Springs at Woodlands South is a pet-friendly community, and if you've decided to take the plunge to adopt a cat or dog, you’ll want to prepare your apartment in order keep your pet safe—and your belongings, too. Pet-proofing is a pretty simple process, and these tips, from our own residents, will help ensure a positive pet experience!
1. Keep Food Out of Sight
Lots of human foods are not safe for your pets. You probably know not to feed your pets chocolate, but do you know onions, garlic, and powdered-spice versions of these can also be harmful? Grapes and raisins are off-limits, too, and many dairy products don't sit well with pets. Overly fatty foods like nuts can cause digestive problems, and anything containing xylitol, a sweetener, is highly toxic to dogs. So, here’s your rule of thumb: keep human foods well out of reach of the pets, and immediately clean up spills so your pet isn’t able to consume it.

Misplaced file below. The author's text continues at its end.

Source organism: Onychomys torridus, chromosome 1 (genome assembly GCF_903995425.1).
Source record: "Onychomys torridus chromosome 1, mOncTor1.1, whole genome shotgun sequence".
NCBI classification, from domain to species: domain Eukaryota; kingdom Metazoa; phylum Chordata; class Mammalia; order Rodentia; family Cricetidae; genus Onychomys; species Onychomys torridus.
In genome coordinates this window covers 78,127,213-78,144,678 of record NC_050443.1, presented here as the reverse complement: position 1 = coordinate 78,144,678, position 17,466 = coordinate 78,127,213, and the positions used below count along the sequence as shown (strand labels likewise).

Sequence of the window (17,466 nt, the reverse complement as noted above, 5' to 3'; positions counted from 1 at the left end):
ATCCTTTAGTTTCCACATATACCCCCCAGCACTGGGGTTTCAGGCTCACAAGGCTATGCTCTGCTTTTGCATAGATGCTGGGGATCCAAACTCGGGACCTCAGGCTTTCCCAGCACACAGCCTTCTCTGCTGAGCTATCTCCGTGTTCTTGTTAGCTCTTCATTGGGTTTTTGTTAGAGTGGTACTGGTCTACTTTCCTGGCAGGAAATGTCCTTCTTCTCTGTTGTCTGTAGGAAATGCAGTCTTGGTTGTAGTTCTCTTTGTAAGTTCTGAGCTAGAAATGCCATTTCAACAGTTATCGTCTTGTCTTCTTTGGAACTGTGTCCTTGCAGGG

2. Create a Quiet Spot
Despite being “man’s best friend,” dogs (and other animals) really like their alone time. Create a cozy spot—a corner of the room, under a table, or in some other out-of-the-way place the pet can easily get to—by simply laying down a few old blankets or a pet bed. Most pets instinctively know it’s “their” spot, but if you need to entice him to take advantage of this haven, place a few favorite toys nearby. Pets will use this spot during the day to curl up and sleep, and when they get stressed by their surroundings.
3. Keep Up With Any Messes
Making your apartment pet-friendly doesn’t just mean keeping things safe for the pet; it also means reducing the amount of work you need to do to care for that pet! Set up a paw-cleaning area near your door so that when you bring your pet in from outside, especially in rainy weather, you’ve got a towel and cleaning wipes handy. This will keep your area rugs clean and reduce the amount of time you’ll spend cleaning your floors.
4. Remove Temptations
Some dogs never chew on furniture or clothing; others just can’t seem to help themselves. Cats, on the other hand, rarely rip things apart but are likely to scratch furniture and other belongings, unless they’ve been declawed. Anticipate that your pet will want to “destroy” something—it’s a natural pastime that helps them deal with boredom, loneliness, or stress. Remove anything you treasure so the pet isn’t tempted! Instead, buy safe, durable toys your pet can use to amuse itself while you’re away.
Have any good tips for your fellow residents? Have you learned any lessons the hard way? Share your story in the comments section!